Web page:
Actually regulating the use by ballplayers or patrons is a daunting task. Unless there is a big bulge obvious in a players cheek, tobacco can be parked in the mouth, which is not easy to detect. Testing players for their saliva is problematic. Fining players at the same rate as the public will not be a deterrent. Major League Baseball endorses this proposal because it finds the aesthetics detract from the game, as well as the health issues.

How much should the state be involved in regulating behavior that citizens may choose to do? There are no secondhand smoke implications to chewing. This same issue has played out in New York with the banning of certain sized sodas considered bad for health. I have always believed that athlete's trigger imitative behavior, especially in rebellious adolescents. Asking for athletes and patrons to go without chewing tobacco for the three hours of a ballgame, may be a small price to pay to save young people from the ravages of long term use.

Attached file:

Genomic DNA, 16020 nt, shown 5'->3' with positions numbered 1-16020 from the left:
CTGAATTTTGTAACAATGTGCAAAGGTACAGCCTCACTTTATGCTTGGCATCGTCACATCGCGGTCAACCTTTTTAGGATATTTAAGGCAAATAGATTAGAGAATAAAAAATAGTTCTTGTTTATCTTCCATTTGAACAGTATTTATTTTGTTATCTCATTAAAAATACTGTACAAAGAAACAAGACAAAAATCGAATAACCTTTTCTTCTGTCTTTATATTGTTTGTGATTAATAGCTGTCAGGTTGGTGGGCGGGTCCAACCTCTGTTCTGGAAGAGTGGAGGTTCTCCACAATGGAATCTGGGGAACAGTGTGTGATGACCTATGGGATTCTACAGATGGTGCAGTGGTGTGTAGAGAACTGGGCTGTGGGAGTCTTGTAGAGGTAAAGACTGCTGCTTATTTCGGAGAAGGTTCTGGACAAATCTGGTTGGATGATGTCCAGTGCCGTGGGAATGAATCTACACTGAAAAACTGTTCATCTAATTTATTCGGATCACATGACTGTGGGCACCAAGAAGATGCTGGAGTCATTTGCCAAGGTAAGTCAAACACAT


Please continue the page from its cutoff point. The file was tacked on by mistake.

There's no need to sugarcoat it: Not every sports mascot is memorable for the right reasons. For every Benny the Bull out there, there's a Big Red at Western Kentucky that looks a little too much like a melted gumdrop. Sports team mascots may come and go, but the memories -- for better or worse -- live on forever, carried forward by fans and their less-than-magical first-hand experiences.

In this latest episode of "The Rundown," a collaboration between TYT Sports and ThePostGame, we recount some of the worst mascots out there -- and some mascot nightmares we'd rather not relive.